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The United States and the European Union can avoid recession and achieve a soft landing by bringing inflation down to an acceptable level, a US central bank official said Tuesday. headline news
“A soft landing is feasible in the US and the EA (euro area),” St Louis Federal Reserve President James Bullard during a speech at New York university.
But getting there requires that the “shift” in monetary policy, as central banks aggressively hike interest rates to slow runaway inflation, is “executed well.”
A key factor will be managing inflation expectations, he added.
If markets and consumers expect prices to continue to rise then they will act accordingly, with stores raising prices, people rushing to buy goods before prices go up, and employees demanding higher wages, among other things.
“Current inflation in the US and the euro area is near 1970s levels,” Bullard said.
The fight against inflation then was “costly” to the US economy, with multiple periods of recession, he said, attributing that to the Fed’s lack of “credibility.”
“Few believed that the Fed was serious about reducing inflation after an entire decade of allowing inflation to build.”
As a result, then-Fed Chair Paul Volcker had to “earn credibility” through aggressive fiscal policy.
But “the Fed and the ECB (European Central Bank) have considerable credibility compared with their 1970s counterparts,” Bullard said.
He acknowledged that inflation had come in “hotter” than expected during the second quarter of 2022. As a result, the Fed will have to hike interest rates “a little bit higher” than Buller had initially projected.
The Fed’s key rates, which set the tone for commercial banks in the United States, are currently between 2.25 and 2.50 percent.
They will have to be raised to between 3.75 and four percent by the end of the year, Bullard said.
US inflation hit 9.1 percent in June, the highest in four decades.
Inflation also reached a new record in the eurozone in July, coming in at 8.9 percent.
© Agence France-Presse. All rights are reserved.
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Notes from APS Radio News
During the past few years, a number of the world’s central banks have engaged in massive programs of monetary expansion, even as jobs and businesses were lost by way of virus-related restrictions and quarantines.
For example, beginning in March of 2020, the US Federal Reserve engaged in a substantially greater program of monetary expansion by purchasing hundreds of billions of dollars of Treasury and corporate bonds.
Since the early part of March 2020 to date, the Federal Reserve has added over $4 trillion to its holdings.
In particular, whereas on or about February 24, 2020, the holdings of the Federal Reserve stood at $4.2 trillion, on or about January 17, 2022, the holdings of the Federal Reserve stood at about $8.9 trillion.
As well, the Federal Reserve has kept interest rates low.
Recently, Jerome Powell, the head of the Federal Reserve, said that he wasn’t concerned about inflation and that, for the none, the Federal Reserve would keep interest rates at low levels.
Another examples is that of the Bank of Japan.
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According to Fred Economic Data, as of October 2021, the Bank of Japan’s holdings were about $6.4 trillion or about 725 trillion Yen.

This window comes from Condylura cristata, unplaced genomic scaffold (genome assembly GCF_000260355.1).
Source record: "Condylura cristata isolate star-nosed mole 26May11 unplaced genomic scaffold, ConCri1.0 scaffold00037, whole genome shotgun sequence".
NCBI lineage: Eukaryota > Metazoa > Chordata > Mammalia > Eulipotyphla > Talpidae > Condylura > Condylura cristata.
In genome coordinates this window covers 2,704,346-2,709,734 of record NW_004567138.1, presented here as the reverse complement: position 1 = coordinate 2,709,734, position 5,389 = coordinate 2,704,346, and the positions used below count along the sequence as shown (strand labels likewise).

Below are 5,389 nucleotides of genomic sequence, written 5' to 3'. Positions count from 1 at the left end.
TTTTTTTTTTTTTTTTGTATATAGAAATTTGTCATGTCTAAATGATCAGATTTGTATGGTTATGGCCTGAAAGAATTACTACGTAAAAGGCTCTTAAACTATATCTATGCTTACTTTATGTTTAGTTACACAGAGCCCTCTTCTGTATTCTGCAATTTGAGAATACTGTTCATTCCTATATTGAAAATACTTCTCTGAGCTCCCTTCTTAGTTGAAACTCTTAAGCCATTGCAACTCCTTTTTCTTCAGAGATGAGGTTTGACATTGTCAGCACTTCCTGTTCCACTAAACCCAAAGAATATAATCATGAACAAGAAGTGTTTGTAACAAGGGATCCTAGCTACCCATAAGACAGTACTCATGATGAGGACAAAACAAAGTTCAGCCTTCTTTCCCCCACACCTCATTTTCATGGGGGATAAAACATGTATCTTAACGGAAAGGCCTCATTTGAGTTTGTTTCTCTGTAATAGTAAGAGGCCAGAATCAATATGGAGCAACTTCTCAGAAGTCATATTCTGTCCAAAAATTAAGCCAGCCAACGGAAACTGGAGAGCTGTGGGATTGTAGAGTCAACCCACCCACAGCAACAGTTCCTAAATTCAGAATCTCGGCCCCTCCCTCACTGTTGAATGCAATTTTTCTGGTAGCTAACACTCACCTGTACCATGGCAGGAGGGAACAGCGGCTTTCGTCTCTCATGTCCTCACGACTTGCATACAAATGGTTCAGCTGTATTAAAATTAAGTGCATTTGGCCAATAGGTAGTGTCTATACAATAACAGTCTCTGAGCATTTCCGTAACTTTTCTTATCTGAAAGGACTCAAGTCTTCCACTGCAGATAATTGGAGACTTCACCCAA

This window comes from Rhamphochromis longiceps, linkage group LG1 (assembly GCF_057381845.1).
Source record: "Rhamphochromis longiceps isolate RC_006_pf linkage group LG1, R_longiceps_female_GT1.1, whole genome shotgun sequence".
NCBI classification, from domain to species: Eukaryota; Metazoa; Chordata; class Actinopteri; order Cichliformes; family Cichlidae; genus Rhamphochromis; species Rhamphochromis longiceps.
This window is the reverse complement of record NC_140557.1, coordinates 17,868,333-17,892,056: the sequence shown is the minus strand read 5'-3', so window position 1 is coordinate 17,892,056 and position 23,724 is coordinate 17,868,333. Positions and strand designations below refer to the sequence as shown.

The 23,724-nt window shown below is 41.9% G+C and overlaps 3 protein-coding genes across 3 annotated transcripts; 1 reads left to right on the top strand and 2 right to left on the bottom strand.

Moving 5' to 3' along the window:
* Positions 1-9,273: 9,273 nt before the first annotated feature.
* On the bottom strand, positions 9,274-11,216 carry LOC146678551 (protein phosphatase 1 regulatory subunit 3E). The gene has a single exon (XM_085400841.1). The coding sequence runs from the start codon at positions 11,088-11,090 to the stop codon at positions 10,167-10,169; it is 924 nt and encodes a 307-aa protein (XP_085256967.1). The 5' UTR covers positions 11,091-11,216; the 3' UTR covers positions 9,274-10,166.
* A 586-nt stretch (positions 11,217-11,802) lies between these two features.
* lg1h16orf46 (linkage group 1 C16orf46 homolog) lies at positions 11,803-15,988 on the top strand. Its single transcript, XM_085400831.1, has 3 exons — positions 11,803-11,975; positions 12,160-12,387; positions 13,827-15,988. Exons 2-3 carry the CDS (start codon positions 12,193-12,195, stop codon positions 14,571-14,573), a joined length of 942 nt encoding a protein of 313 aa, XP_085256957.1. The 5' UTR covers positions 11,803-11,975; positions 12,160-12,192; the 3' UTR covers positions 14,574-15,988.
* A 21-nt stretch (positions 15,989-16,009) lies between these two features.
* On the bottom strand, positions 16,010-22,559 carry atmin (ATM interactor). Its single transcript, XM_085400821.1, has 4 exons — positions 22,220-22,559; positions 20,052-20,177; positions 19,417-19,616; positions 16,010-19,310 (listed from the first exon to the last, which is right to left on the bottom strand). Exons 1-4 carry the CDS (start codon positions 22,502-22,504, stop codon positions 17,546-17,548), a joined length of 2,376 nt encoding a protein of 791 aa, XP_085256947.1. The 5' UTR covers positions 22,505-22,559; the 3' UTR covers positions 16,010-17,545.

In the early part of March 2020, the Bank of Japan’s holdings were $5.3 holdings. During the period mentioned, the Bank of Japan added over one trillion dollars to its holdings.
A number of corporations have been borrowing money inexpensively and have been purchasing their own shares of stocks, increasing share prices of stocks.
Still, there are concerns among investors.
A number of them have expressed concerns about central banks’ eventually increasing interest rates, as, during the past year, inflation levels have been increasing.
The combination of low interest rates, expansive monetary policies, fiscal stimulus programs, which themselves have infused trillions into the US economy, and shortages of goods and services caused by virus-related restrictions and lockdowns has increased levels of inflation.
Investors also have worried, for example, about announcements that were made by companies like Toyota and VW; months ago, those companies announced that because of shortages of particular types of material, they would be reducing levels of production.
Months ago, the results of a survey of UK manufacturers were released.
That survey indicated that many businesses in the UK were concerned about shortages of supplies.
In general, jobs and businesses have been lost by way of mandates, restrictions and quarantines, which, in their turn, were imposed by way of the virus narrative.
In the US, overall, the mortality rate of the virus is about .069%, according to Statista, an award-winning service.
The recovery rate is over 99% for most age groups.
What has followed in the wake of lockdowns and mandates has been the infusion of trillions of dollars into the US economy, the increasing succeess of online businesses like Amazon and other large online retailers, various bank and tech-related stocks, the shuttering of small to medium-sized businesses and the loss of millions of jobs.
Another result has been the increasing levels of inflation, especially those of food and fuel.
In official terms, for purposes of reporting, the US Labor Department uses what is called “core inflation”.
Core inflation excludes items like food and fuel, as those are deemed too volatile.